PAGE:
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Thursday, October 18, 2012
Next-Level Preview: Giants vs. Redskins

By Kimberly Meyer, Michael Bonzagni and Evan Kaplan | ESPN Stats & Info

The Giants return to MetLife Stadium on Sunday to face the Washington Redskins for the first time this season. The Redskins won both meetings between the teams in 2011.

New York is coming off a 26-3 win at San Francisco, where the Giants ran for 149 yards while holding the Niners to 80 yards, their fewest in 2012. The Giants' defense came alive, forcing three Alex Smith interceptions and sacking the 49ers quarterbacks six times, three of which came when they sent five or more pass rushers.

The defense will be tested again in Week 7 when it faces the explosive Robert Griffin III. Last week against the Vikings, Griffin had a career-high 138 yards rushing, with 76 of those yards coming on a touchdown in the fourth quarter.

Here are some areas to watch for in Week 7:

The Giants' running game came alive in the last two weeks, gaining 392 yards on the ground, 34 more than they gained in the first four weeks of the season. Ahmad Bradshaw has 316 rush yards in the past two games, 129 yards more than the next-closest player in the league in Weeks 5 and 6 (Shonn Greene).

Bradshaw has been particularly effective rushing between the tackles over the last two weeks, with 205 yards, and both of his touchdowns coming on such rushes. The Giants will face a Redskins defense Sunday that has allowed the fourth-fewest yards before contact between the tackles (175) and the fifth-fewest yards per rush (3.57).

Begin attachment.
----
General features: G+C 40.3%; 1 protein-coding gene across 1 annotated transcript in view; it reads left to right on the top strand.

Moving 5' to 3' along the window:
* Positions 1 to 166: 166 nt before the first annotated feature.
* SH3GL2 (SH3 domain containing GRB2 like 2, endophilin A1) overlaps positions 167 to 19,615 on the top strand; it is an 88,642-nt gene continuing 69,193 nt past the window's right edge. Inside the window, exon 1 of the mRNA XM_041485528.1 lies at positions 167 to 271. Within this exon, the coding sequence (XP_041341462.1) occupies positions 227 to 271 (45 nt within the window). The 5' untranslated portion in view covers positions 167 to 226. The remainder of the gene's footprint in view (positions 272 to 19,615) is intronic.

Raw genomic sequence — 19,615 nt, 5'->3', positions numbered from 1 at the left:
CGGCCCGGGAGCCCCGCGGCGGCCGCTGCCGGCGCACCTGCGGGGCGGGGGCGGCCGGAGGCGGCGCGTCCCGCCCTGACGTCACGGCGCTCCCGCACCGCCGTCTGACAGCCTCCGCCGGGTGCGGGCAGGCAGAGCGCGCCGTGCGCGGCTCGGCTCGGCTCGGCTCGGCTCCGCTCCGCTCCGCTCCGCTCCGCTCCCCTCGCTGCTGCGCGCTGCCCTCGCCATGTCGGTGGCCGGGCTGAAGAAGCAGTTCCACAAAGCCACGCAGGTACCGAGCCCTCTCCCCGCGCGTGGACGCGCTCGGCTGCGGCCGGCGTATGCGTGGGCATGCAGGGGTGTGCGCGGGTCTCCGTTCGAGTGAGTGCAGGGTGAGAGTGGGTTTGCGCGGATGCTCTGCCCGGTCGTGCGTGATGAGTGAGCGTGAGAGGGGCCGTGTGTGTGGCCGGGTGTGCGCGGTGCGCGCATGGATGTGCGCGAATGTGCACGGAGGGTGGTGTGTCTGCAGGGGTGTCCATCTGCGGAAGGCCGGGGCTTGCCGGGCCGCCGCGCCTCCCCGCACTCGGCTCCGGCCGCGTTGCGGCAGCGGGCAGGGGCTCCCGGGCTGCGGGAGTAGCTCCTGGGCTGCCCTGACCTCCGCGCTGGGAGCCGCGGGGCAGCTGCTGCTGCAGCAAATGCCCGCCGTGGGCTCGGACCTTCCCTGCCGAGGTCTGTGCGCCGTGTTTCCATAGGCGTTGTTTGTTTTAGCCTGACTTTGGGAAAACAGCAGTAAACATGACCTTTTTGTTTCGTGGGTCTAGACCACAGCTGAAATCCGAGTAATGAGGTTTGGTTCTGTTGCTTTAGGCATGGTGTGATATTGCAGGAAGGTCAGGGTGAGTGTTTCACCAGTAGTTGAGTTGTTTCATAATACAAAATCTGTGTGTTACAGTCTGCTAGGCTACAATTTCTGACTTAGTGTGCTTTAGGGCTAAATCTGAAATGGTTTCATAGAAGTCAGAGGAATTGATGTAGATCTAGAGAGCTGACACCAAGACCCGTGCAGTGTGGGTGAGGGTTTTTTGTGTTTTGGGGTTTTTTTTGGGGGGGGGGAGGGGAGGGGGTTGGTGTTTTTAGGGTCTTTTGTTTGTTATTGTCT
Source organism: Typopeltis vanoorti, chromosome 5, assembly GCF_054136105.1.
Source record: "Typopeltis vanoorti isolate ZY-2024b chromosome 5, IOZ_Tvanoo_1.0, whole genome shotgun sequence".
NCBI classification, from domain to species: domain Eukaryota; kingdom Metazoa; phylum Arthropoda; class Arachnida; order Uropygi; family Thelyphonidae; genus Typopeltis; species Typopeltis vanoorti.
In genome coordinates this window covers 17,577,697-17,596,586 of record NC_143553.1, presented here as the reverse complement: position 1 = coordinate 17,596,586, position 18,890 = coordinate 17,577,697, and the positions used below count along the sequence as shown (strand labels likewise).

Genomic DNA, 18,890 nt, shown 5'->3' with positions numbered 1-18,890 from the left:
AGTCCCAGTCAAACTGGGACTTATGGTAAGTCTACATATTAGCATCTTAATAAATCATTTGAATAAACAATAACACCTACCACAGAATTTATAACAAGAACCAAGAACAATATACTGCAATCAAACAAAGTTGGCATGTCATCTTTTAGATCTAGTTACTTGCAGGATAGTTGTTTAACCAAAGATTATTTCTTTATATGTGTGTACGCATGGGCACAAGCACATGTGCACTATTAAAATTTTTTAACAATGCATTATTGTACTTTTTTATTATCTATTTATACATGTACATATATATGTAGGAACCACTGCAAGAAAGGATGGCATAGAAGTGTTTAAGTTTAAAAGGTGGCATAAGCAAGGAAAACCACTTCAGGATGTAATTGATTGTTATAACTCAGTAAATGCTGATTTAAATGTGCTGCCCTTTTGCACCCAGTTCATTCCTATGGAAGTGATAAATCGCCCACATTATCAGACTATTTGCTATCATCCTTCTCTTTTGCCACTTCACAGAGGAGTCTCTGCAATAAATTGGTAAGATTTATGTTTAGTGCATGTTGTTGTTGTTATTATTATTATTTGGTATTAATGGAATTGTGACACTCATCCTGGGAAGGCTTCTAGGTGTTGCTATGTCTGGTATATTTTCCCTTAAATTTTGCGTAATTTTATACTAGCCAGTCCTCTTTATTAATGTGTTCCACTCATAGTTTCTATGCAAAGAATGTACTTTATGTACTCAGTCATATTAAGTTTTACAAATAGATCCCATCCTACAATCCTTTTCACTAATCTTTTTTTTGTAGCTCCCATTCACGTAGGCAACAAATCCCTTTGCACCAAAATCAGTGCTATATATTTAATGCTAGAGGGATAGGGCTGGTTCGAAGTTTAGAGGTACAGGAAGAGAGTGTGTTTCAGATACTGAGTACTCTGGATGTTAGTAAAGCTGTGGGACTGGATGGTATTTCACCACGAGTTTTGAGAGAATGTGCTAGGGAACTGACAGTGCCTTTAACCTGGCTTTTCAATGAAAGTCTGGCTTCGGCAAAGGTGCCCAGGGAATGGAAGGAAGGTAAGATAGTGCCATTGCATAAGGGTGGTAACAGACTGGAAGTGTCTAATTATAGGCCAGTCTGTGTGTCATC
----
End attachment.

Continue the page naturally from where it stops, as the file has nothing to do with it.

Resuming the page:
The Giants must stop Griffin, one of the most accurate quarterbacks in the league this year, if they want to contain the potent Redskins offense. Only 9.9 percent of Griffin's passes have fallen incomplete due to an over- or underthrown pass, which is the lowest off-target percentage in the NFL.

One way the Giants can limit Griffin's completions is to stop his short throws. Nearly 31 percent of Griffin's pass attempts have been thrown at or behind the line of scrimmage, the third-highest rate in the league. The Giants can limit Griffin's success on short throws with pressure and batted balls by their defensive linemen. The Giants have eight batted balls in 2012, tied for third-most in the league, and their 30 batted balls over the last two seasons rank second in the league to the Texans.

Containing Griffin's running ability will also be a key to stopping the Redskins. Griffin has not fared well on his league-leading 35 designed rushes, averaging only 3.8 yards per rush. However, five of Griffin's six touchdowns have come on designed runs. Griffin has been especially dangerous when he scrambles, running for a league-best 245 yards and averaging 12.3 yards per scramble.

The Redskins' pass defense has struggled, allowing the most yards through the air (2,046), the most passing first downs (97) and tying for the most touchdowns allowed (15). They have been particularly bad on throws more than 10 yards downfield, allowing a 98.8 Total QBR (second-worst in the league) and 13.1 yards per attempt (second-most in the league). The Redskins are also the only team in the NFL to have allowed more than 1,000 passing yards on such throws through the first six weeks.

Eli Manning has thrived on throws more than 10 yards downfield, boasting a 98.1 Total QBR with 929 yards passing (second-most) and 10 plays of at least 30 yards (tied for first). Manning should have no problem continuing his success against a depleted Redskins secondary.